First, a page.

The recent tragedy in Boston reminds us why we do what we do.
The disease that we fight every day is not one of the body; it is one of the mind.
It is a plague caused by ignorance and mistrust of people who are different in one way or another -- whether it is religion, race, culture, ethnicity, gender, social economic circumstances...
It is a disease which has been the source of strife for centuries in the form of war, terror, genocide, slavery, hate crimes, discrimination just to name a few.
This is a disease spread not by human contact, but instead spawned by human separation and isolation.
It is a disease that can only be cured by getting to know each other better, by crossing borders of all types to build understanding, respect, and mutual support for one another.
The importance of this mission has never been so real with bombs exploding right at our very doorsteps.
It's a reality that people from many countries face every day from Syria to Israel and many other parts of the world.
It is a reality which is hard to explain to a wheelchair bound child of eight years old who lost his legs while cheering on charity runners at a marathon.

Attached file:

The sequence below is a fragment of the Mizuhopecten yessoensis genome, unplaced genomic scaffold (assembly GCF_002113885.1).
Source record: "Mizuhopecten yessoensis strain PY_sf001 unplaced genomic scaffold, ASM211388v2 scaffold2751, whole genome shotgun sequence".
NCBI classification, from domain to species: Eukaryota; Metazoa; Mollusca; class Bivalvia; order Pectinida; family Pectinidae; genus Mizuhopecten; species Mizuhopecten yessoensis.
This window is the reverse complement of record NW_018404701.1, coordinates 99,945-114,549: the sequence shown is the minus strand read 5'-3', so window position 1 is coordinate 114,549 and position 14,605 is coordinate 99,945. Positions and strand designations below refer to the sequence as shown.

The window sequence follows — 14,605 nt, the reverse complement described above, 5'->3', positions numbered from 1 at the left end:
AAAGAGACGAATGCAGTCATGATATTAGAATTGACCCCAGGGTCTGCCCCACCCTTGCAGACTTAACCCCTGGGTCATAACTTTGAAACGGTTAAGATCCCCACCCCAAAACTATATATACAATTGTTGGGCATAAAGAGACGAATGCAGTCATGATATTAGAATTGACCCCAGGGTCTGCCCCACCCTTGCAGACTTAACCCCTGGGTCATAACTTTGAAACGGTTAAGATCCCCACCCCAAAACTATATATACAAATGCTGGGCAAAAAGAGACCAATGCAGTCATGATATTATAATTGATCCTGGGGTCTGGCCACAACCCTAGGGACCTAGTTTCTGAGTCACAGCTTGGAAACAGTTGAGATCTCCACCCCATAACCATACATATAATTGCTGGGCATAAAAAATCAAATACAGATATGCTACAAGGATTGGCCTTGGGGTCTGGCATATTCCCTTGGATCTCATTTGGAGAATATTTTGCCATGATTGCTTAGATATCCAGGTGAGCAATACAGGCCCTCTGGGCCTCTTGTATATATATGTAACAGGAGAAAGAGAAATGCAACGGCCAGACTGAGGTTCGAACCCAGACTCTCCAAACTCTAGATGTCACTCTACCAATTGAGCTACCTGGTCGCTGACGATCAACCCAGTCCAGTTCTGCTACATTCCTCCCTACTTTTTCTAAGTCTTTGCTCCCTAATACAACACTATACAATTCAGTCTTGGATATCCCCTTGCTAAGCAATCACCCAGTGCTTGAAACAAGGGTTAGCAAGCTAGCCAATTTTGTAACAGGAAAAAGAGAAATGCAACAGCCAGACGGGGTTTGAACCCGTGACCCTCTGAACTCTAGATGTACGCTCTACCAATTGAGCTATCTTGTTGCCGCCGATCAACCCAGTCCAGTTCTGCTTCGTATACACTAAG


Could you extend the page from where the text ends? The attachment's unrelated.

So what can we do to rid the world of this disease from its roots -- to end this senseless violence and ignorance, instead of just destroying its fruits?
We must work hard to accept "the other" as a brother or a sister. Turn the "us versus them" paradigm into one of "we." Create a global mind shift so that diversity is no longer viewed as a reason for adversity, but as a cause for celebration. Build cross-border relationships in our neighborhoods, around our countries, and across the world. Honor each other and the world in which we live and never ever succumb to the grip of fear, retreat into isolation, or harbor resentment towards people who are different.
If we do these things, one day we will live in a more united planet -- a world in which people understand, respect, and support one another.
This is our wish for the world.
From Boston with Love.